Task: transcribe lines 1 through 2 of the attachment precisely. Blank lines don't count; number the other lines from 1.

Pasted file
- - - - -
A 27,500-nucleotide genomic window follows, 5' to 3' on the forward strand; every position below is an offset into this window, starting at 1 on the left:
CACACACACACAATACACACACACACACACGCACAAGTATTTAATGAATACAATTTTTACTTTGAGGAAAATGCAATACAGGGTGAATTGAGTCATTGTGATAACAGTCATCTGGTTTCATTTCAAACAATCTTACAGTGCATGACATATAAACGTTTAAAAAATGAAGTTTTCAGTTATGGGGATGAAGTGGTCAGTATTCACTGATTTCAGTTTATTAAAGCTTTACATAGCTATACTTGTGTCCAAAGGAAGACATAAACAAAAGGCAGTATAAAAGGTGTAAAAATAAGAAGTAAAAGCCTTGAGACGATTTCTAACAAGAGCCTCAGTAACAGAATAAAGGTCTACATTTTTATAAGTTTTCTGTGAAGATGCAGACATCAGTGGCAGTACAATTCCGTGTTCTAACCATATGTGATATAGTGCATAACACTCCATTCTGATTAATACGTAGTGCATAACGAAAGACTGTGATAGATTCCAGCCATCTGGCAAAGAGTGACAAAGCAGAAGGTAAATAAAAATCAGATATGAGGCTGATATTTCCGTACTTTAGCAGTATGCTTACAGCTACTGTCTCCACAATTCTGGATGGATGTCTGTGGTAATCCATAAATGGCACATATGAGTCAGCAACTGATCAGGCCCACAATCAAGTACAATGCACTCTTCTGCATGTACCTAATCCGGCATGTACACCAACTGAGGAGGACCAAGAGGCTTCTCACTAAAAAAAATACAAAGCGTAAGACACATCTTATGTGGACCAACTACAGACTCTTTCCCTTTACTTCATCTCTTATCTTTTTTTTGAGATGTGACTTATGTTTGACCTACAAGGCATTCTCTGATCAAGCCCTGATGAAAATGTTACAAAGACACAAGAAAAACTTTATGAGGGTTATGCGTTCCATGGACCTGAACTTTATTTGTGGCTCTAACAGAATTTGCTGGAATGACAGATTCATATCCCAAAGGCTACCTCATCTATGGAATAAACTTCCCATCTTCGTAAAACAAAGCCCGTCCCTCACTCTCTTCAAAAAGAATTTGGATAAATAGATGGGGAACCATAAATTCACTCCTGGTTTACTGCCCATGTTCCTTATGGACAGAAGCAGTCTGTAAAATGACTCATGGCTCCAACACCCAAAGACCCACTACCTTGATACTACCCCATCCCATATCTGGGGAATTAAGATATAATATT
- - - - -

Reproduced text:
A 27,500-nucleotide genomic window follows, 5' to 3' on the forward strand; every position below is an offset into this window, starting at 1 on the left:
CACACACACACAATACACACACACACACACGCACAAGTATTTAATGAATACAATTTTTACTTTGAGGAAAATGCAATACAGGGTGAATTGAGTCATTGTGATAACAGTCATCTGGTTTCATTTCAAACAATCTTACAGTGCATGACATATAAACGTTTAAAAAATGAAGTTTTCAGTTATGGGGATGAAGTGGTCAGTATTCACTGATTTCAGTTTATTAAAGCTTTACATAGCTATACTTGTGTCCAAAGGAAGACATAAACAAAAGGCAGTATAAAAGGTGTAAAAATAAGAAGTAAAAGCCTTGAGACGATTTCTAACAAGAGCCTCAGTAACAGAATAAAGGTCTACATTTTTATAAGTTTTCTGTGAAGATGCAGACATCAGTGGCAGTACAATTCCGTGTTCTAACCATATGTGATATAGTGCATAACACTCCATTCTGATTAATACGTAGTGCATAACGAAAGACTGTGATAGATTCCAGCCATCTGGCAAAGAGTGACAAAGCAGAAGGTAAATAAAAATCAGATATGAGGCTGATATTTCCGTACTTTAGCAGTATGCTTACAGCTACTGTCTCCACAATTCTGGATGGATGTCTGTGGTAATCCATAAATGGCACATATGAGTCAGCAACTGATCAGGCCCACAATCAAGTACAATGCACTCTTCTGCATGTACCTAATCCGGCATGTACACCAACTGAGGAGGACCAAGAGGCTTCTCACTAAAAAAAATACAAAGCGTAAGACACATCTTATGTGGACCAACTACAGACTCTTTCCCTTTACTTCATCTCTTATCTTTTTTTTGAGATGTGACTTATGTTTGACCTACAAGGCATTCTCTGATCAAGCCCTGATGAAAATGTTACAAAGACACAAGAAAAACTTTATGAGGGTTATGCGTTCCATGGACCTGAACTTTATTTGTGGCTCTAACAGAATTTGCTGGAATGACAGATTCATATCCCAAAGGCTACCTCATCTATGGAATAAACTTCCCATCTTCGTAAAACAAAGCCCGTCCCTCACTCTCTTCAAAAAGAATTTGGATAAATAGATGGGGAACCATAAATTCACTCCTGGTTTACTGCCCATGTTCCTTATGGACAGAAGCAGTCTGTAAAATGACTCATGGCTCCAACACCCAAAGACCCACTACCTTGATACTACCCCATCCCATATCTGGGGAATTAAGATATAATATT